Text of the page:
Meanwhile his three sisters, Charlotte, Emily and Anne, began to find some measure of acclaim for their writing – under the pseudonyms of Currer, Ellis and Acton Bell – driving Branwell further and further into his world ‘walking arm-in-arm with the dark figure of MISERY‘. Amazing today to think their novels – Wuthering Heights, Agnes Grey, The Professor – were rejected by a dreary round of publishing houses, but initially that reality fed into Branwell’s conviction that it was useless for unknown writers to attempt to enter the literary world. But then, unexpected success and instant acclaim came for Jane Eyre, which quickly became the talk, not only of literary London, but amongst the whole of the country’s reading public. The identity of its author was known only to Charlotte’s sisters; Branwell, with whom she had plotted and colluded and created their ‘infernal world‘ throughout their childhood, must not be allowed into the secret, ‘for fear of causing him too deep a pang of remorse for his own time misspent, and talents misapplied.‘ In fact Branwell did know, but would not give them the satisfaction of knowing he did.

I agree with Justine Picardie in her introduction to the book: this biography, whilst fascinating, is rather weighed down by du Maurier’s ‘excessive diligence‘. But she has my sympathy. It must have been an impossible task to sift the truth from the writings of such a dissolute and deluded mind; and apparently she found the good people of Howarth very reluctant to talk about the facts of the past. So I for one will applaud her for her serious efforts, but turn back to her novels as testament to her own brilliance.

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Sneering reviews

Jamaica InnWe’ve been hearing a lot about Daphne du Maurier recently, in the build up to the BBC’s three-part adaptation of Jamaica Inn, which was shown on BBC1 this week. Did you watch it? I was one of the ones who persevered, but must confess to being disappointed. The poor sound of the first episode, the unintelligible dialects and the extremely dark settings, made both hearing and watching it hard work (it was a relief to me to hear hundreds of other viewers had struggled too; I thought my ears and eyes were suddenly succumbing to old age!). Grim and brooding though the early nineteenth century story undoubtedly is, this production team lost something of the vibrancy of the tale with their handling of these aspects.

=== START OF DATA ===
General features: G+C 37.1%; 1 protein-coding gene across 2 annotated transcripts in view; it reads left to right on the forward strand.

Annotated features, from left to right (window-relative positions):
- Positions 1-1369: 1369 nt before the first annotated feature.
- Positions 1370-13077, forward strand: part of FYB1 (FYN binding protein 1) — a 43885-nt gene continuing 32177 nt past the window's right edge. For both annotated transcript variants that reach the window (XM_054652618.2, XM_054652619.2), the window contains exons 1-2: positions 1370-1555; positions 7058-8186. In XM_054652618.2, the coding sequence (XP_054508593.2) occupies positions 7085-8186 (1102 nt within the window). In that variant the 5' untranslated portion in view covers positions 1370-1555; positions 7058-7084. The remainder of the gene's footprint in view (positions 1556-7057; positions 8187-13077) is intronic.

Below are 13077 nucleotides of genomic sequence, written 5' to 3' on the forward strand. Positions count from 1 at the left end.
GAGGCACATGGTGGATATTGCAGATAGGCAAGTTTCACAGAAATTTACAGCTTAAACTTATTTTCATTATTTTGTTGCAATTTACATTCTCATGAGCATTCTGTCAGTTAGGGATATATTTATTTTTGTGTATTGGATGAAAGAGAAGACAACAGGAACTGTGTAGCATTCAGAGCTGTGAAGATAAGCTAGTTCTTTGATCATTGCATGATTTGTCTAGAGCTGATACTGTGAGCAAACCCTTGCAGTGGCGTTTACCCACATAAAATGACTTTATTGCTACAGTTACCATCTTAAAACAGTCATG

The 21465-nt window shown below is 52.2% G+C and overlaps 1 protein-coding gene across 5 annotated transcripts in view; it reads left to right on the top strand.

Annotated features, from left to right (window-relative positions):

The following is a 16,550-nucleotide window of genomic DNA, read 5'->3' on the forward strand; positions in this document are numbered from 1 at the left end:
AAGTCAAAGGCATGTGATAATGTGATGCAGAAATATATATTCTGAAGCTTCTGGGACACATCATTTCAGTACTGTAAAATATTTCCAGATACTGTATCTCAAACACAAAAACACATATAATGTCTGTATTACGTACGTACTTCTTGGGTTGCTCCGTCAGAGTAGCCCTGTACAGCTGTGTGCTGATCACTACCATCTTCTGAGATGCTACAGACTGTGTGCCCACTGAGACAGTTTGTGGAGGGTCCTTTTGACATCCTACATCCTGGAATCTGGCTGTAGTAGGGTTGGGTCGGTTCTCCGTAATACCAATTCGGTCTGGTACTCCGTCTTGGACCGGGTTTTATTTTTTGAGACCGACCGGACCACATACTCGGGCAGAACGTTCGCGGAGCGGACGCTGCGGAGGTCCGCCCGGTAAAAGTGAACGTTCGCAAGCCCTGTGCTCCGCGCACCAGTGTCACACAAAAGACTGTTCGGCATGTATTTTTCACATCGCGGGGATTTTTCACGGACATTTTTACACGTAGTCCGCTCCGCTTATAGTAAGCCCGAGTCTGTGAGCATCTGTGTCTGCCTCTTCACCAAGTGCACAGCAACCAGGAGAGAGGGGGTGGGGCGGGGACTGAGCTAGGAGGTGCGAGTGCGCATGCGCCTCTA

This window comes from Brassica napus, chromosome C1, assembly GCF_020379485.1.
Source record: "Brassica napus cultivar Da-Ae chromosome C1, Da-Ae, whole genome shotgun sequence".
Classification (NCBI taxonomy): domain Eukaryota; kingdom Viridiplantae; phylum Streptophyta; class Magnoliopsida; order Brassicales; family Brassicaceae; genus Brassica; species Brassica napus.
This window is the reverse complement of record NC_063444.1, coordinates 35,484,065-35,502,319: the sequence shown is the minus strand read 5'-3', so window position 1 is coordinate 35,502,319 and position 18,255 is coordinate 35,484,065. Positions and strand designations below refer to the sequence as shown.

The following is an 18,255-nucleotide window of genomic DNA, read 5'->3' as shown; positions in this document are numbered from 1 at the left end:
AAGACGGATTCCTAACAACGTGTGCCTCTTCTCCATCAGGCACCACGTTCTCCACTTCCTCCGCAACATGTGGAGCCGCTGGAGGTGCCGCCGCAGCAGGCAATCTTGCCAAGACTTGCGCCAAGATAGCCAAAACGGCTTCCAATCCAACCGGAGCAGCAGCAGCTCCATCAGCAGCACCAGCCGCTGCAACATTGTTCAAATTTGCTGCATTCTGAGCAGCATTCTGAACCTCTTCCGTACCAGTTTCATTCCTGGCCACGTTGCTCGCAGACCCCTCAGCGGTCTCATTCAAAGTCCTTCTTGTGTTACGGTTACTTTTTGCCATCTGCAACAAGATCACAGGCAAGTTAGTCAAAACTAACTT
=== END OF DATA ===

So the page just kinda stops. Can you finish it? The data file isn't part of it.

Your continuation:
But perhaps it’s appropriate that the film should attract criticism. Even though her Gothic romances sold millions, and what’s more, still sell well today over seven decades after publication, du Maurier herself was plagued all her writing life by dismissive reviews from the literary critics. As she once wrote, ‘You don’t know how hurtful it is to have rotten sneering reviews, time after time again throughout my life. The fact that I sold well never really made up for them.’

Frankly, I’d settle for being a bestseller every time. Her books are national treasures, and we all know her name; which is more than can be said of her critics.

Lots of authors, of course, give reviews a very wide berth, preferring not to know about the damning criticism of assorted mixed-ability reviewers with their own varied agendas. And there is a school of thought that says a bad review is better than no review, but I’m not so sure MP Nadine Dorries would echo that sentiment. Her debut novel, The Four Streets, got a real stinker of a review from  Christopher Howse in the Telegraph, two weeks ago. It was headed ‘Avoid this book’, and began with ‘If you enjoy advertisements for the NSPCC this is the novel for you.’ Hmm. Not an auspicious start. It included: ‘Perhaps, if the novel had begun at page 289, on which something happens, it might have stood a chance. As it is, the action repeatedly falls from the author’s grip, like a dummy from the lips of a fractious child in an old pram.’  Ouch. Howse’s overall verdict? ‘This is the worst novel I’ve read in 10 years.’ And to round it all off: ‘A sequel – may the Holy Mother protect us – is due in the autumn.’ Double ouch. My heart goes out to Dorries.

Actually getting a review in one of the major publications is no mean feat in itself; the jolly old Telegraph has never featured one of my books and I don’t pretend to be in that league. But having been thinking along these lines, critically appraising the BBC production, sympathising with the du Mauriers and Dorries of this world, I was doubly in the mood to be cheered by a critique of my own latest offering in a much less well-known publication, which only came to my attention last week. I share it with you in the spirit of keeping light as well as shade in this blog post.

Over my Dead BodyHazel McHaffie has earned a solid reputation as a writer whose novels grapple with the dilemmas at the heart of contemporary medical ethics. Her characters face decisions that change lives. In Over My Dead Body, the subject is organ donation, and the arguments for and against it play out through her convincing portrayals of the bereaved mother and the hospital team … McHaffie takes the general and makes it human. She takes the cerebral, ethical story and makes it personal by taking the reader into the hospital corridors and right up to the bedsides of those facing the dilemmas. It’s thought-provoking stuff, and very readable.

What a kindly critic. But more importantly, effectively summarising precisely what I’m all about. Thanks hugely, Northwords Now.